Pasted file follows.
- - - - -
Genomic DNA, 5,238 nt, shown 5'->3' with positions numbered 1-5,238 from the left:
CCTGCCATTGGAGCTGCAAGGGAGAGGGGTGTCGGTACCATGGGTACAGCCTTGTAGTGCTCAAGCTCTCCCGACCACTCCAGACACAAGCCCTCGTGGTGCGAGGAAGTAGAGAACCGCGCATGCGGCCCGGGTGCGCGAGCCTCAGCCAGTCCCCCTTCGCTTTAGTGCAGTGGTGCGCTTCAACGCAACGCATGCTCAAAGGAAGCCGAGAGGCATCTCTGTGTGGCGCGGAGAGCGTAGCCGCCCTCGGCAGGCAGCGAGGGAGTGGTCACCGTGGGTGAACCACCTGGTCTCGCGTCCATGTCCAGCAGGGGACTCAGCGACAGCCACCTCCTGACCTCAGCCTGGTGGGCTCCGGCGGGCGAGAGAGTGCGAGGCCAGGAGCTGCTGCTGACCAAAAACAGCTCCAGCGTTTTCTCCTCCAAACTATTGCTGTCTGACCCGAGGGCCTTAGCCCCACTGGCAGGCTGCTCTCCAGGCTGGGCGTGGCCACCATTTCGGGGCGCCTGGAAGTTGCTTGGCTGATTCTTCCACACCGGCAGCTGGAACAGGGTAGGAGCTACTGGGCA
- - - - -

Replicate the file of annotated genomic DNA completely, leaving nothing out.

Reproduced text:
Genomic DNA, 5,238 nt, shown 5'->3' with positions numbered 1-5,238 from the left:
CCTGCCATTGGAGCTGCAAGGGAGAGGGGTGTCGGTACCATGGGTACAGCCTTGTAGTGCTCAAGCTCTCCCGACCACTCCAGACACAAGCCCTCGTGGTGCGAGGAAGTAGAGAACCGCGCATGCGGCCCGGGTGCGCGAGCCTCAGCCAGTCCCCCTTCGCTTTAGTGCAGTGGTGCGCTTCAACGCAACGCATGCTCAAAGGAAGCCGAGAGGCATCTCTGTGTGGCGCGGAGAGCGTAGCCGCCCTCGGCAGGCAGCGAGGGAGTGGTCACCGTGGGTGAACCACCTGGTCTCGCGTCCATGTCCAGCAGGGGACTCAGCGACAGCCACCTCCTGACCTCAGCCTGGTGGGCTCCGGCGGGCGAGAGAGTGCGAGGCCAGGAGCTGCTGCTGACCAAAAACAGCTCCAGCGTTTTCTCCTCCAAACTATTGCTGTCTGACCCGAGGGCCTTAGCCCCACTGGCAGGCTGCTCTCCAGGCTGGGCGTGGCCACCATTTCGGGGCGCCTGGAAGTTGCTTGGCTGATTCTTCCACACCGGCAGCTGGAACAGGGTAGGAGCTACTGGGCA